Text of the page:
In 1950, policemen in Philadelphia chased down an object they say came right out of the sky. Upon closer inspection, they found a jelly-like substance that “gave off a purplish glow, almost a mist, that looked as though it contained crystals.”
Some reports even claimed that it seemed to vibrate or pulse, and that it even attempted to scale a nearby light pole. One of the officers was brave enough to touch the thing which then dissolved leaving nothing but an odorless but sticky residue in its wake.
Eight years later, The Blob would slide its way onto the silver screen; a movie about a purplish gelatinous mass that dissolved others instead of evaporating itself!
It’s no coincidence then that the 1974 release of Dungeons and Dragons made great use of malicious slimes and oozes.
There’s Always Room for Oozes
Oozes are fairly well-known entities in Dungeons and Dragons, so luring folks into an encounter with an exposed ooze can be tricky. They’re slower than your average PC, so many will just give them a wide berth and move on.
But according to the Monster Manual, black puddings, gray oozes, and ochre jellies can all move through spaces as narrow as 1 inch wide without squeezing–so it could conceivably fit into spaces even tighter than that! No one is going to pay much attention to the natural cracks in the cave walls, which can give you all the opening you need to put an ooze in hot pursuit of an unsuspecting party.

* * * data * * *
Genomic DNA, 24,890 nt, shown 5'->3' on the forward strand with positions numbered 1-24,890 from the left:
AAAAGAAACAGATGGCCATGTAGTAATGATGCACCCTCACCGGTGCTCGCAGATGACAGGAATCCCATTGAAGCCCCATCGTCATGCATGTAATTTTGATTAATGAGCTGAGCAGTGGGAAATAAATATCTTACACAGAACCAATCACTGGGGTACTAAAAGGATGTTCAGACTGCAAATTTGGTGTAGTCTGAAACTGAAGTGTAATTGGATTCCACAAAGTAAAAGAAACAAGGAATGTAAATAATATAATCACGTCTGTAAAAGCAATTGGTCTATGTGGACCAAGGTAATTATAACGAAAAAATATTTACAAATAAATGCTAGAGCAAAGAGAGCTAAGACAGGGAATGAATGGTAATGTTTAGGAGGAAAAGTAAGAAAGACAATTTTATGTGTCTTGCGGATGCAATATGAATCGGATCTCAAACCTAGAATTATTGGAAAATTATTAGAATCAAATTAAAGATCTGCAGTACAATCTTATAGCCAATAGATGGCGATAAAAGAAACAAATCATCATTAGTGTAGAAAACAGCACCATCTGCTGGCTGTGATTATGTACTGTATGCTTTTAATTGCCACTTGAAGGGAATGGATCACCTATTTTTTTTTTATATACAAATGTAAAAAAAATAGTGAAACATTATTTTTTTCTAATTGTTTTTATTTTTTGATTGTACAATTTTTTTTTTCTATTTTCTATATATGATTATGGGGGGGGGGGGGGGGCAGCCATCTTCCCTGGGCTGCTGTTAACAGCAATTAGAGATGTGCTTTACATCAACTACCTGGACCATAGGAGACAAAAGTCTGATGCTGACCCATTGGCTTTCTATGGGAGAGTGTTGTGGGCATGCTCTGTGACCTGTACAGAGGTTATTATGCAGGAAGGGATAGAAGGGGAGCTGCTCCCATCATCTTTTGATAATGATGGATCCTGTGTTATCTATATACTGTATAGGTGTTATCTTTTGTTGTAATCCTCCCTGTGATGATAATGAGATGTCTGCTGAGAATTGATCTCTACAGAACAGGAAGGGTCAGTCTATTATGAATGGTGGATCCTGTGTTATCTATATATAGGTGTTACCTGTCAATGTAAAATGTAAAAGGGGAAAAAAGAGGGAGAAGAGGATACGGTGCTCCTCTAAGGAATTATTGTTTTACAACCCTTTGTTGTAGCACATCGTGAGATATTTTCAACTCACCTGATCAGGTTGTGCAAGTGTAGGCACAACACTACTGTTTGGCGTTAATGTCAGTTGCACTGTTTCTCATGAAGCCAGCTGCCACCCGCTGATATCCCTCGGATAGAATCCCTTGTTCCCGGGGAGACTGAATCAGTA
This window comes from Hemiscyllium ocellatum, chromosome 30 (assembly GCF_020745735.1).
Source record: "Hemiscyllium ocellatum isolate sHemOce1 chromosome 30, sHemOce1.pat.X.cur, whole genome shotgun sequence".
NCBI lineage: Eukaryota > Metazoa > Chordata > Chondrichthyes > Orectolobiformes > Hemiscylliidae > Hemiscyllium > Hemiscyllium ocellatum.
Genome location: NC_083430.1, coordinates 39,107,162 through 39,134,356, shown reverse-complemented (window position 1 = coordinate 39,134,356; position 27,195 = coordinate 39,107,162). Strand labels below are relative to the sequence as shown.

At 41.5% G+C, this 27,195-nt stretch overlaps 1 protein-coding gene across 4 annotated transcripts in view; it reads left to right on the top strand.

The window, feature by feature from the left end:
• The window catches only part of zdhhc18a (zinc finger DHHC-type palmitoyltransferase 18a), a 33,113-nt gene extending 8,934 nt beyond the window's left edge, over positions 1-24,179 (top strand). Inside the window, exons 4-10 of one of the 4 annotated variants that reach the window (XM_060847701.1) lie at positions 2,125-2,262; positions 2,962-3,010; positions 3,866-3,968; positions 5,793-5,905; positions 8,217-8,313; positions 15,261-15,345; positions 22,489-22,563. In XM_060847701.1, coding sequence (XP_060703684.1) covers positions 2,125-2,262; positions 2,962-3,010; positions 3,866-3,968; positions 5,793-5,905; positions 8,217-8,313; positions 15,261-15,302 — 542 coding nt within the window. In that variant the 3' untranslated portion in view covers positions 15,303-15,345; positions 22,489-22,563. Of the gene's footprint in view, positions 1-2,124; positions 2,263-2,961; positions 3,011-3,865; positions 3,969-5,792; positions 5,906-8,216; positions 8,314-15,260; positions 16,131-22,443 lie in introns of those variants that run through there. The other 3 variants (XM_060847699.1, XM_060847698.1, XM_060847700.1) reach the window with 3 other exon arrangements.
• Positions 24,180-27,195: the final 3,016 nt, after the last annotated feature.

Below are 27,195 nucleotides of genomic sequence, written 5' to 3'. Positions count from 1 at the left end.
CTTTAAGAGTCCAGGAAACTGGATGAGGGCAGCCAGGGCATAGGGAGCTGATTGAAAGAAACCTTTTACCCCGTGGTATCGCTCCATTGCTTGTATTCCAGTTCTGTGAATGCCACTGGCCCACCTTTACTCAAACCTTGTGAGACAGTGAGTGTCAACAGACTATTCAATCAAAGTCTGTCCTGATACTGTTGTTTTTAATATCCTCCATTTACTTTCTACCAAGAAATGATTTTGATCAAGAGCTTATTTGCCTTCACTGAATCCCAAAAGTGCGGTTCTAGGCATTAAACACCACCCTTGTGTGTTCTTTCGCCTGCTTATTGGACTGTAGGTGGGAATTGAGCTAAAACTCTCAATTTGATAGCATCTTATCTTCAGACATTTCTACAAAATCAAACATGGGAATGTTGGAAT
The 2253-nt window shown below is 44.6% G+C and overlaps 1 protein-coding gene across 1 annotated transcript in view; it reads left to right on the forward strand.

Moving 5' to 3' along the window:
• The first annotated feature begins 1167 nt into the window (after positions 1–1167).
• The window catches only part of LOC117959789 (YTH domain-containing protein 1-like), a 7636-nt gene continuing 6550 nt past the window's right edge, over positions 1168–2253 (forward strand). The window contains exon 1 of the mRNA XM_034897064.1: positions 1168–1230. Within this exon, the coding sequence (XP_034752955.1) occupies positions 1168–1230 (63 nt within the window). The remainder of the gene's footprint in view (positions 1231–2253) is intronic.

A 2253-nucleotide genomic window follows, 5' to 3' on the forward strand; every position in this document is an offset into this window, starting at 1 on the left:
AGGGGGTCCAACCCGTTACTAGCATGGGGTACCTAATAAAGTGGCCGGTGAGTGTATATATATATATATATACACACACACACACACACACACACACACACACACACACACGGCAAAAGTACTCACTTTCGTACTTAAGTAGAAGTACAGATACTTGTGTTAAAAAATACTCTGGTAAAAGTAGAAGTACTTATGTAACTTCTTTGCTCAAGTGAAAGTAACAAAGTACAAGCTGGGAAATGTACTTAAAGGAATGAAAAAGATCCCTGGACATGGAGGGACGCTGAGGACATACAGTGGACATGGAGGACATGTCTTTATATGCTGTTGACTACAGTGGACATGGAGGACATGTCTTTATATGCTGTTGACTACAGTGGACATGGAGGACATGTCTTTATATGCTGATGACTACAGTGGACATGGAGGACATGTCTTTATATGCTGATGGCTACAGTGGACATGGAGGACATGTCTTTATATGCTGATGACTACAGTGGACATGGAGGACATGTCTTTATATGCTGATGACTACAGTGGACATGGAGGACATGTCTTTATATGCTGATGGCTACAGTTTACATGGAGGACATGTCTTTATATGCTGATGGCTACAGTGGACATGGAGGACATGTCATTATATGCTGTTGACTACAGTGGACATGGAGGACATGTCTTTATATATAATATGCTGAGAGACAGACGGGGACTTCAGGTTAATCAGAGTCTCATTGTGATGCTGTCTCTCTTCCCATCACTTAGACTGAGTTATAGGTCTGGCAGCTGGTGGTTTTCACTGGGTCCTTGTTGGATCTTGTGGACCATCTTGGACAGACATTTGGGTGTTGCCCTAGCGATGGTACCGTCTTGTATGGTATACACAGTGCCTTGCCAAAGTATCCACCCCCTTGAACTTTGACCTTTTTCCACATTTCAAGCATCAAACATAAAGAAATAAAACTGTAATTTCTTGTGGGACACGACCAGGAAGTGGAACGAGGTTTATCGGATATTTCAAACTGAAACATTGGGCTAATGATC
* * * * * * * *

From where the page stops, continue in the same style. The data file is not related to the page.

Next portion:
Ochre jellies and black puddings also have Spider Climb, so death from above is a good option too!
And I’m going to rock the boat when it comes to the gelatinous cube a bit here but…don’t get too hung up on the cube part! It is more like Jello than a LEGO brick.
While I don’t think it can find homes in the tiny crevices like its cousins, I do think that it could be found sweeping the naturally formed tunnels of a cave system that on paper don’t allow for its 10ft by 10ft as-written mass.
D&D Oozes: Shoot for Surprise
Oozes should always, always, always be a surprise encounter if at all possible (barring Perception checks, of course). If they’re not holding completely still in the hopes that the PCs will just walk right into them, they’re on the silent hunt!
While most oozes move slower than your typical PC, they can make slow but steady advances on a party while the party is engaged in combat or lingering about. Oozes want to be where the bodies are, so it makes total sense that they’d show up at the site of a deadly conflict…or go for an Engulf attempt during a Rest!
When Are Oozes At Their Scariest?
Gelatinous cubes are scariest at dead ends. If you can maneuver a gelatinous cube between the party and the only means of escape, all it has to do it move forward and Engulf. At lower levels, the DC 12 Dexterity save to avoid getting Engulfed and the DC 12 Strength save to either pull yourself out or pull a trapped friend out might not be a gimme…and the damage it deals scales fast: 3d6 on the initial Engulf and 6d6 if the creature is still trapped inside on the cube’s next turn.
Plus, it can hold your standard party of four Medium creatures with ease!